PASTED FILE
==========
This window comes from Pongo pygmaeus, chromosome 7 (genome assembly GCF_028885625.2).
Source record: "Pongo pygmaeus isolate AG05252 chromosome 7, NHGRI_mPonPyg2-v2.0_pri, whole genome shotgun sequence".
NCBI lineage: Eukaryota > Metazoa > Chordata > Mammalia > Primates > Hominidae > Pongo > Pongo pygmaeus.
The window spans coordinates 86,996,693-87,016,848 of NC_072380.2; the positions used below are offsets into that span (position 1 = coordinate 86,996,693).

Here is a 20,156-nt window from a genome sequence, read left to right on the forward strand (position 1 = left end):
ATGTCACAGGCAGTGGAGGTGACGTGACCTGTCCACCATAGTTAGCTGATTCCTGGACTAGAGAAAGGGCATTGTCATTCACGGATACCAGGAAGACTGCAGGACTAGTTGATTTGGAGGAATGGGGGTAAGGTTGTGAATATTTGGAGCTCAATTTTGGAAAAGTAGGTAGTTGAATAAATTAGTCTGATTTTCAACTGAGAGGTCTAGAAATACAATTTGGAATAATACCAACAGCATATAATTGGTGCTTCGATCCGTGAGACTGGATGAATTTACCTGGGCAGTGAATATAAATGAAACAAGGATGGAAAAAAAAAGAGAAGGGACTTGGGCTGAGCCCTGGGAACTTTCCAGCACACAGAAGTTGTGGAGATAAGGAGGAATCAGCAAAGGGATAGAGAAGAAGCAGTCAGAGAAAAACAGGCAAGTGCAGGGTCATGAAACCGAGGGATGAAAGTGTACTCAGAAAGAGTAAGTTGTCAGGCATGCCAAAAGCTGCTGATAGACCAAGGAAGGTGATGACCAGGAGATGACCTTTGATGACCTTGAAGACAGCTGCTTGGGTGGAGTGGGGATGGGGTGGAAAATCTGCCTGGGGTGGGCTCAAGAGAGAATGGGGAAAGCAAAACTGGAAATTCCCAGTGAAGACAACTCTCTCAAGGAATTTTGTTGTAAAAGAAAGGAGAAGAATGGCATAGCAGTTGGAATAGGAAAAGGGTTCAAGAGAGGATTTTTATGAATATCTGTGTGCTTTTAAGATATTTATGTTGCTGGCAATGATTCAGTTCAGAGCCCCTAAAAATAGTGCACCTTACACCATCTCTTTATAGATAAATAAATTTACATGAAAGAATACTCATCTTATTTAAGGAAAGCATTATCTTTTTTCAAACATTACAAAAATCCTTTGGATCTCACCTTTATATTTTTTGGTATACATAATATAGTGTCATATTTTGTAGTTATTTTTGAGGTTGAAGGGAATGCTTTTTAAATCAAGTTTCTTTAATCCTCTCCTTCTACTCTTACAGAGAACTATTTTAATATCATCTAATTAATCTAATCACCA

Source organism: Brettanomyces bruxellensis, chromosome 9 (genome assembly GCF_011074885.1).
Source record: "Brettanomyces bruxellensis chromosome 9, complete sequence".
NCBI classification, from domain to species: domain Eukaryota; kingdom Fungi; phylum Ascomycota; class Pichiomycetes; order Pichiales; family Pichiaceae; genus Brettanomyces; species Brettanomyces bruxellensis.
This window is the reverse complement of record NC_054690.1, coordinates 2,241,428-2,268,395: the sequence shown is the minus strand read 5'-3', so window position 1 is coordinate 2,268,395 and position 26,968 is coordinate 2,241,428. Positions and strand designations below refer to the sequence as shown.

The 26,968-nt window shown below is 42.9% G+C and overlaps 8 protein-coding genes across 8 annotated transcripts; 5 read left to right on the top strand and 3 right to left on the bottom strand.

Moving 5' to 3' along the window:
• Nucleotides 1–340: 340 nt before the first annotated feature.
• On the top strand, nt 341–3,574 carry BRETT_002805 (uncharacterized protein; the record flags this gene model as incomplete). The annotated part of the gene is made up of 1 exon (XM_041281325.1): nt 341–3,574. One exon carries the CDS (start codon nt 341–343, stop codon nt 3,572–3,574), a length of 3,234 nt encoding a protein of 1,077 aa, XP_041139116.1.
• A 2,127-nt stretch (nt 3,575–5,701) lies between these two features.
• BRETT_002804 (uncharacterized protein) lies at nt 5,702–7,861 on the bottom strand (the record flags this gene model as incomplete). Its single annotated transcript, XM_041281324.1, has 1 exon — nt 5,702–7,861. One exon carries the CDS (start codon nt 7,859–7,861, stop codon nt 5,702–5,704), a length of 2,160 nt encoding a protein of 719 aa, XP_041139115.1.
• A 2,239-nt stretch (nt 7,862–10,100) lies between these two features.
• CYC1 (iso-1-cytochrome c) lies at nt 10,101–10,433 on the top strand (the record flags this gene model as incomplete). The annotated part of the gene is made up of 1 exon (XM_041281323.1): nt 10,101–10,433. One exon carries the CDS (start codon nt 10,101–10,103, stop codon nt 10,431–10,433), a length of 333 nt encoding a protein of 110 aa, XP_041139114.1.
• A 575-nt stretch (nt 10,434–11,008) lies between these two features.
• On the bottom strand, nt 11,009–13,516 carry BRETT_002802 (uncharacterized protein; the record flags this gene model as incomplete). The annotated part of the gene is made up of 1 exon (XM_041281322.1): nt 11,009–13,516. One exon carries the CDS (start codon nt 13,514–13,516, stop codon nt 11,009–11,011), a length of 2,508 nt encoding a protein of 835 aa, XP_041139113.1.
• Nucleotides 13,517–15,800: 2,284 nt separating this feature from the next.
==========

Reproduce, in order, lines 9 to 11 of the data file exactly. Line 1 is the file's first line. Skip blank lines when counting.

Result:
NCBI classification, from domain to species: domain Eukaryota; kingdom Fungi; phylum Ascomycota; class Pichiomycetes; order Pichiales; family Pichiaceae; genus Brettanomyces; species Brettanomyces bruxellensis.
This window is the reverse complement of record NC_054690.1, coordinates 2,241,428-2,268,395: the sequence shown is the minus strand read 5'-3', so window position 1 is coordinate 2,268,395 and position 26,968 is coordinate 2,241,428. Positions and strand designations below refer to the sequence as shown.

The 26,968-nt window shown below is 42.9% G+C and overlaps 8 protein-coding genes across 8 annotated transcripts; 5 read left to right on the top strand and 3 right to left on the bottom strand.